My wife and I are looking to buy our first home. We recently found one, but a report says the radon levels inside the home are unsatisfactory. I've never really been aware of radon levels in homes before, but of course, look it up and it's not a good thing to have. :-/

  • What are the options that I have to mitigate radon levels in the home?
  • If radon levels inside the home are high, and a mitigation system is installed, does that mean radon levels outside the home will be just as high? What I mean is, are radon levels only a worry inside because they collect in an enclosed space VS outside in the open air where it's diluted?
  • The recent bad report has made me reconsider purchasing this home, even when negotiating price to compensate for radon mitigation. Is my worry justified? Or can installing a system fix it enough to where it's a non-issue?
  • Dont let it deter you from getting the house. Easily fixed and almost no risk once fixed.
    – mohlsen
    Nov 23, 2010 at 16:14

5 Answers 5

  • I gave a pretty detailed answer on radon mitigation systems in a related question. Rather than repeat myself, I suggest that you read that and follow the links, particularly the EPA's guide on radon mitigation for home buyers.

  • Radon levels outdoors are pretty much always going to be zero. It's only enclosed spaces you need to worry about.

  • As long as you can get a radon system installed without significantly destroying the home, and the radon levels aren't insanely high (100+ pCi/L), radon is not the end of the world. Tell the seller to pay for a radon contractor, or have them knock a few thousand off the selling price and hire your own guy. I would suggest getting a bid from a reputable radon contractor in the area so you know how much is reasonable for the sellers to concede. Make sure you also factor in the price of someone doing a re-test on the radon levels!

  • Thanks for answering each part of my question specifically!
    – Ryan Hayes
    Nov 23, 2010 at 16:37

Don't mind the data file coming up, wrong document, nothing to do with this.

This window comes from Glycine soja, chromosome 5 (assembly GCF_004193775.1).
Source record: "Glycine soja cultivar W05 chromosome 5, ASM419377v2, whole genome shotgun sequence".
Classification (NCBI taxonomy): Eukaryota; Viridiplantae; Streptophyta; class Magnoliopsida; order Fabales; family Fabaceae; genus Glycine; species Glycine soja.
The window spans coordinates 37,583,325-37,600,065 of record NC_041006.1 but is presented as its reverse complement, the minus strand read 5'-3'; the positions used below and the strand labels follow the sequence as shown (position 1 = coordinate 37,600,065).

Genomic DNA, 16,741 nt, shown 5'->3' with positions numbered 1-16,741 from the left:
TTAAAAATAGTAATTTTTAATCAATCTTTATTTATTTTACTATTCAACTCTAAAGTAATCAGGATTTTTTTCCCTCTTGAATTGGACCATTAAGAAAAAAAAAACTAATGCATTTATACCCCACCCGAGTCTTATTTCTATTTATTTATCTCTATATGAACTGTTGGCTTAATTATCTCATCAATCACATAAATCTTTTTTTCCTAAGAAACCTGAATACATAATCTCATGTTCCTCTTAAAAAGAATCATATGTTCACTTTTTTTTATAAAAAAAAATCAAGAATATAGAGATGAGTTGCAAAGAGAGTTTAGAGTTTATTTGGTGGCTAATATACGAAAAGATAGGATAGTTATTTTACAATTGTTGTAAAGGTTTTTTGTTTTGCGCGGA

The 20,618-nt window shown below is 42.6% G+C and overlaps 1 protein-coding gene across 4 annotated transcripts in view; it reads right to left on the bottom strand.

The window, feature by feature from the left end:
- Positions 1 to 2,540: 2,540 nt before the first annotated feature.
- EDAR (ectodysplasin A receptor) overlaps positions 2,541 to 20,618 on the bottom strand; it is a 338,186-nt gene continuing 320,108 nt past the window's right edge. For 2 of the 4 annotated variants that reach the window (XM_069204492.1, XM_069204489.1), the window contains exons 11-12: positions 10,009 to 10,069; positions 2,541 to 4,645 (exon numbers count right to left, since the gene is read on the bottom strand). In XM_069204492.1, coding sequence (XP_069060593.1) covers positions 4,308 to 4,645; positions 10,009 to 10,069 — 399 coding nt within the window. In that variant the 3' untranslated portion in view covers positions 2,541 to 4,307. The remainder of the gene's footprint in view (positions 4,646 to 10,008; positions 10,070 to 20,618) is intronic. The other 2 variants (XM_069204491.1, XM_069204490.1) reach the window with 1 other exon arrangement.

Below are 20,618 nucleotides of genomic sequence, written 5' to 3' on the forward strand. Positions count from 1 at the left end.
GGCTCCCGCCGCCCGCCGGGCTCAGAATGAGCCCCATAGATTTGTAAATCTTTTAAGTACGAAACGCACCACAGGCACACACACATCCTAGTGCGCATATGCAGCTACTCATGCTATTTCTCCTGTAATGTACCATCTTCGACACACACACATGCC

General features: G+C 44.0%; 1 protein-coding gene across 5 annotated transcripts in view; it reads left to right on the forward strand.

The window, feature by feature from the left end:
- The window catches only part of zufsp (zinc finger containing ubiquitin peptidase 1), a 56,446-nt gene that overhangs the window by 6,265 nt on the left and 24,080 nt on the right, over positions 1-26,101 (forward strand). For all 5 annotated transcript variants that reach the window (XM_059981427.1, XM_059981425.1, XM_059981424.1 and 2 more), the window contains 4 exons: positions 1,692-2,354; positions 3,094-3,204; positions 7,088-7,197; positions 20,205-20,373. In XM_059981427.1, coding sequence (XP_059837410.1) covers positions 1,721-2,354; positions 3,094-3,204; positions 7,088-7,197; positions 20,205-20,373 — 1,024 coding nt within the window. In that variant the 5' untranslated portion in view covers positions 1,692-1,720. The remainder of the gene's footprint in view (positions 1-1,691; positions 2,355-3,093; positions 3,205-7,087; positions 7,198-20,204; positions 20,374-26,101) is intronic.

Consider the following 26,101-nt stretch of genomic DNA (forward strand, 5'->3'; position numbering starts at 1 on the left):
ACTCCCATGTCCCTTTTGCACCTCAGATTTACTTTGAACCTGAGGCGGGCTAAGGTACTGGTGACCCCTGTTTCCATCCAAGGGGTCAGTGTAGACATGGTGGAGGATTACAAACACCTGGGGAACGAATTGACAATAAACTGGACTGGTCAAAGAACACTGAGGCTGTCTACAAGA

The house I am living in now had high radon levels when tested before we purchased it. We negotiated in the purchase price to have the seller pay for radon mitigation. We hired a company to install the radon mitigation system. (Make sure you check their license. Most states have to license the installer. We learned a lesson there.) In order to put the system in, they drill a hole in your basement floor. There were two options for us, they could run the vent pipe out the side of the house or through the garage and up through the roof. We choose the garage option, because it looked nicer. The fan runs constantly to suck the radon out and vent it out the roof. They also sealed up the sump pump pit, so air could not come up through there.

You can get home radon test kits that you mail in. We test it about once a year, to make sure the levels are still below 4.

I don't think radon should discourage you from buying the house. It is very common in my area. A proper radon mitigation system is necessary to ensure your safety.


You can buy a radon mitigation fan for around $100 to install along with a vent pipe. Keep in mind that the lifetime cost will be more than the part's price, since you've got to run it continuously. You'll also want to check and make sure the fan reduces the radon levels below 4 pCi/L.

Here's a resource on figuring out what kind of power rating you'll need for a fan.
Also, here's a page on considerations before you start a DIY radon mitigation system install.


If the current owner is not open to purchace a professionally installed system and retest before closing, you must count on that expense yourself after you own the problem. Not a DIY project. I'm a certified home inspector and see a lot of buyers run away from houses in this situation.


There's no level of radon that has zero risk. (Note I didn't use the words "safe", which is a loaded word).

That sounds scary... we all want zero risk, right? Unfortunately, zero risk doesn't exist. Living is risk.

The official EPA number is 4 picocuries/liter. If you have a level above this, the EPA recommends you lower it below 4, and is called the "action level".

The "action level" numbers are different in different countries.

In the EU, this number is 8 picocuries/liter. In Canada the number is about 5.4 picocuries/liter. They used to be even higher in the EU and Canada.

The WHO has recommended an action level of 2.7.

That's crazy, right? Each country has the same data about the risks of Radon, has smart people making decisions, but the "recommended action level" varies by a factor of 2 or 3! Why?

Honestly, the numbers likely say more about each country and its culture than they do about the dangers of radon. Herein lies the problem with "no level of radon has zero risk". What does the official in each country say is "acceptable risk"? Zero is essentially impossible, since even outdoors you're being exposed to .4 picocuries/liter. So they pick a number based on whatever they arrive at as "safe".

So I can't tell you what "safe" is, since "safe" is relative (and obviously so since each country has decide different levels of safe). This is something only you can decide.

Just take into account that it's not like you're going to get cancer if you have a level of 7, and you're completely safe of you lower that number to 3.9. Neither are even remotely true. Canada, for instance USED to have a level of 22 picocuries/liter before 2007. I don't recall hearing about an epidemic of lung cancer in Canada in pre-2007.


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